The company raised $100 million in the initial Series C tranch in AprilRead more...
Fast-growing social network plus fast-growing micro-blogging site in talks?
Will the fastest-growing social network buy the fastest-growing micro-blogging site? It would seem to be a killer combination. But the two sides can't agree on such a deal, just yet.
Twitter turned down an acquisition offer from Facebook of $500 million in stock, at the inflated $15 billion valuation it once pulled off. If Facebook offered cash it would certainly be a different story.
Apparently both sides were discussing a deal three weeks ago, reported Kara Swisher, of AllThingsD. Here are the reasons a deal fell through.
-The Twitter team felt Facebook's current valuation was inflated, establishing a value of $150 million for Twitter at the offer. Twitter was valued at $98 million in the last round
-The Twitter team believed Facebook's value should be more in the range of $5 billion
-The Twitter team wanted cash
-Facebook has to assume costly SMS fees, and Twitter lacks a revenue model to pay for them
(See my interview with former CEO Jack Dorsey about how he thought Twitter should make money)
-Facebook may have to assume an SMS fee of up to $75 million, if Twitter were offered to Facebook’s 120 million users, Facebook execs estimate
-The Twitter team believes it should take a shot at building a business
Here's more from Swisher:
While some sources at Facebook said [Mark] Zuckerberg was becoming
frustrated by the buzz Twitter was getting–a market that should have
been dominated by Facebook–others at the company said he was interested
in buying Twitter because of his respect for its progress.
Indeed, at the Web 2.0 interview, Zuckerberg called Twitter an
“elegant model” and that he was “really impressed by what they’ve done.” Indeed, with about six million registrations, as reported in
October, up 600 percent over the last year, the San Francisco-based
Twitter–launched in 2006–has had impressive growth.
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What is Twitter?
Twitter is an online information network that allows anyone with an account to post 140 character messages, called tweets. It is free to sign up. Users then follow other accounts which they are interested in, and view the tweets of everyone they follow in their "timeline." Most Twitter accounts are public, where one does not need to approve a request to follow, or need to follow back. This makes Twitter a powerful "one to many" broadcast platform where individuals, companies or organizations can reach millions of followers with a single message. Twitter is accessible from Twitter.com, our mobile website, SMS, our mobile apps for iPhone, Android, Blackberry, our iPad application, or 3rd party clients built by outside developers using our API. Twitter accounts can also be private, where the owner must approve follower requests.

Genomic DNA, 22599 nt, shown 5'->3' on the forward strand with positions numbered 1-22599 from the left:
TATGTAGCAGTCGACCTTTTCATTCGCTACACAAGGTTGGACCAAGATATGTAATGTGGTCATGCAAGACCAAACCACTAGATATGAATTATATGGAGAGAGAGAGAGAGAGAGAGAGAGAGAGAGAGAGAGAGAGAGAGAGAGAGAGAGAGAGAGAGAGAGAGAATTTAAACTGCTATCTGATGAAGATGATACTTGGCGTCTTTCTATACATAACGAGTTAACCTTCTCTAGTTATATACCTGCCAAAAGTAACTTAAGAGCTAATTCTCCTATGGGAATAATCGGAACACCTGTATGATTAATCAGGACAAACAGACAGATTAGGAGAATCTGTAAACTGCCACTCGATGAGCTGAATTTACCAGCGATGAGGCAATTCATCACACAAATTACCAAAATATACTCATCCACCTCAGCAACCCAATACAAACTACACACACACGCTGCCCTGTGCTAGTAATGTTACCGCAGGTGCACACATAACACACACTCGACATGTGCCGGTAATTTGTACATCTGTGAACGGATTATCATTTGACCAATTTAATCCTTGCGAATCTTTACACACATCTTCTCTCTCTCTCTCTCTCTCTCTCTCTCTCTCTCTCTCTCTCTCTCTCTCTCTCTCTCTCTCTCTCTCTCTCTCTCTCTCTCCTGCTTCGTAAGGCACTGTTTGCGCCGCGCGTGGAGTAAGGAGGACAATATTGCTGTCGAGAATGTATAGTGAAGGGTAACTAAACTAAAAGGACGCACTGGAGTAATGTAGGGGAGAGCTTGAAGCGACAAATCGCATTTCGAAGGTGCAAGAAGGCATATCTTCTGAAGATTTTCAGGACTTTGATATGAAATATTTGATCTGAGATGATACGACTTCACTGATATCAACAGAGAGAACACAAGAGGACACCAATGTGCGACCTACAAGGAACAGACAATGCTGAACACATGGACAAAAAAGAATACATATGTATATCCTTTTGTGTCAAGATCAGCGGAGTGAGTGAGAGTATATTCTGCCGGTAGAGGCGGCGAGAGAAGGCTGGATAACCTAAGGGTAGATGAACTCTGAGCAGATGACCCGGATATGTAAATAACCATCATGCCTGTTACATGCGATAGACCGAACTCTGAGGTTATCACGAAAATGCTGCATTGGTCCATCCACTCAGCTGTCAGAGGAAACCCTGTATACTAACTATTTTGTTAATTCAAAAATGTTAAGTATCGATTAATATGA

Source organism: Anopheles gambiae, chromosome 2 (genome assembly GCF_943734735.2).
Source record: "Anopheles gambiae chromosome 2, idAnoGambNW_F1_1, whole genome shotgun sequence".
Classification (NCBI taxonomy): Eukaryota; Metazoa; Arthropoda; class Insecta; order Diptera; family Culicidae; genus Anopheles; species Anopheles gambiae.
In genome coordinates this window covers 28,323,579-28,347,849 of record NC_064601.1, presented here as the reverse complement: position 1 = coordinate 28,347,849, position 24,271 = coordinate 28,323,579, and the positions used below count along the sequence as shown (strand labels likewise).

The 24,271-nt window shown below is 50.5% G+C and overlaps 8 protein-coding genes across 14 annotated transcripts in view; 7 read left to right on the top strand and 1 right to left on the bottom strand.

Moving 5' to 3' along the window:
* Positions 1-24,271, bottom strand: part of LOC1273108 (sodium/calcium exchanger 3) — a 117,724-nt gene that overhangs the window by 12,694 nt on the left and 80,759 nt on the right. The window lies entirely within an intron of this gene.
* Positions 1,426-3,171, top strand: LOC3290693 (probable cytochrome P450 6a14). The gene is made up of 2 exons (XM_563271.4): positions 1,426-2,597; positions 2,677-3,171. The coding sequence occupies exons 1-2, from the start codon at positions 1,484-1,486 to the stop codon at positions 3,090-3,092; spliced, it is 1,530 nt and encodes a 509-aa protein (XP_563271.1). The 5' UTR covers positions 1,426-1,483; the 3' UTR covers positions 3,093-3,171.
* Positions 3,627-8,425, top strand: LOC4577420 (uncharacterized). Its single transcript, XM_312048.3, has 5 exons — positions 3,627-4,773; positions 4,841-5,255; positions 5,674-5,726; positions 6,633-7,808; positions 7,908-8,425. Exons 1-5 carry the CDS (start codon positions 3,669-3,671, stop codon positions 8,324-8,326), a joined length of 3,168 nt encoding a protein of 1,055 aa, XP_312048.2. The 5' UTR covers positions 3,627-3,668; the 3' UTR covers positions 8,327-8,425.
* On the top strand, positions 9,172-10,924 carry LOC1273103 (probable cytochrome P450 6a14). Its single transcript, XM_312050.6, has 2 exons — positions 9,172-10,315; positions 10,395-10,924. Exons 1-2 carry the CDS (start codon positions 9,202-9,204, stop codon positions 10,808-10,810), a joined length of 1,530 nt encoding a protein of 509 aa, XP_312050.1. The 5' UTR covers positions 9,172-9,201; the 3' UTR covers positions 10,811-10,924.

Where did the idea for Twitter come from?
Twitter started as an internal project within the podcasting company Odeo. Jack Dorsey, and engineer, had long been interested in status updates. Jack developed the idea, along with Biz Stone, and the first prototype was built in two weeks in March 2006 and launched publicly in August of 2006. The service grew popular very quickly and it soon made sense for Twitter to move outside of Odea. In May 2007, Twitter Inc was founded.
How is Twitter built?
Our engineering team works with a web application framework called Ruby on Rails. We all work on Apple computers except for testing purposes.
We built Twitter using Ruby on Rails because it allows us to work quickly and easily--our team likes to deploy features and changes multiple times per day. Rails provides skeleton code frameworks so we don't have to re-invent the wheel every time we want to add something simple like a sign in form or a picture upload feature.
How do you make money from Twitter?
There are a few ways that Twitter makes money. We have licensing deals in place with Google, Yahoo!, and Microsoft's Bing to give them access to the "firehose" - a stream of tweets so that they can more easily incorporate those tweets into their search results.
In Summer 2010, we launched our Promoted Tweets product. Promoted Tweets are a special kind of tweet which appear at the top of search results within Twitter.com, if a company has bid on that keyword. Unlike search results in search engines, Promoted Tweets are normal tweets from a business, so they are as interactive as any other tweet - you can @reply, favorite or retweet a Promoted Tweet.
At the same time, we launched Promoted Trends, where companies can place a trend (clearly marked Promoted) within Twitter's Trending Topics. These are especially effective for upcoming launches, like a movie or album release.
Lastly, we started a Twitter account called @earlybird where we partner with other companies to provide users with a special, short-term deal. For example, we partnered with Virgin America for a special day of fares on Virginamerica.com that were only accessible through the link in the @earlybird tweet.
What's next for Twitter?
We continue to focus on building a product that provides value for users.
We're building Twitter, Inc into a successful, revenue-generating company that attracts world-class talent with an inspiring culture and attitude towards doing business.